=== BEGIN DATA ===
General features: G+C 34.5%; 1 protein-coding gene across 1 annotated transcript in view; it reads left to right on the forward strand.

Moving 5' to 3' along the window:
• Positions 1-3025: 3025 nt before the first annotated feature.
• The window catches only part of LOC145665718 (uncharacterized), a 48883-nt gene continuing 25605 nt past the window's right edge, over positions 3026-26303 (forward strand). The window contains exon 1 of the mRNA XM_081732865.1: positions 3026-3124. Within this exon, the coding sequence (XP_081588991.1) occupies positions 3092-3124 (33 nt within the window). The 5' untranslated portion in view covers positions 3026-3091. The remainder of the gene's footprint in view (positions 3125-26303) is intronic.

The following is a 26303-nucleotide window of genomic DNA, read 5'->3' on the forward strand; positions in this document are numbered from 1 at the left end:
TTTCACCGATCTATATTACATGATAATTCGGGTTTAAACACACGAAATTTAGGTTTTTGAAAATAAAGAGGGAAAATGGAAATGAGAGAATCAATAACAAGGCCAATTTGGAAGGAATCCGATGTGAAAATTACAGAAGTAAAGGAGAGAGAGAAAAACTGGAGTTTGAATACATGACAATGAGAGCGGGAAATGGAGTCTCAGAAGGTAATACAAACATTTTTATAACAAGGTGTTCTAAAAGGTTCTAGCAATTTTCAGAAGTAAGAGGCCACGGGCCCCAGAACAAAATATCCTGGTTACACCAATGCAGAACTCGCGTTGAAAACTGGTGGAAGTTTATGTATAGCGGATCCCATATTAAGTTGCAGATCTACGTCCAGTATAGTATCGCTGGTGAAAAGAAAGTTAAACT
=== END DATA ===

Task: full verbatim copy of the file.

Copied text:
General features: G+C 34.5%; 1 protein-coding gene across 1 annotated transcript in view; it reads left to right on the forward strand.

Moving 5' to 3' along the window:
• Positions 1-3025: 3025 nt before the first annotated feature.
• The window catches only part of LOC145665718 (uncharacterized), a 48883-nt gene continuing 25605 nt past the window's right edge, over positions 3026-26303 (forward strand). The window contains exon 1 of the mRNA XM_081732865.1: positions 3026-3124. Within this exon, the coding sequence (XP_081588991.1) occupies positions 3092-3124 (33 nt within the window). The 5' untranslated portion in view covers positions 3026-3091. The remainder of the gene's footprint in view (positions 3125-26303) is intronic.

The following is a 26303-nucleotide window of genomic DNA, read 5'->3' on the forward strand; positions in this document are numbered from 1 at the left end:
TTTCACCGATCTATATTACATGATAATTCGGGTTTAAACACACGAAATTTAGGTTTTTGAAAATAAAGAGGGAAAATGGAAATGAGAGAATCAATAACAAGGCCAATTTGGAAGGAATCCGATGTGAAAATTACAGAAGTAAAGGAGAGAGAGAAAAACTGGAGTTTGAATACATGACAATGAGAGCGGGAAATGGAGTCTCAGAAGGTAATACAAACATTTTTATAACAAGGTGTTCTAAAAGGTTCTAGCAATTTTCAGAAGTAAGAGGCCACGGGCCCCAGAACAAAATATCCTGGTTACACCAATGCAGAACTCGCGTTGAAAACTGGTGGAAGTTTATGTATAGCGGATCCCATATTAAGTTGCAGATCTACGTCCAGTATAGTATCGCTGGTGAAAAGAAAGTTAAACT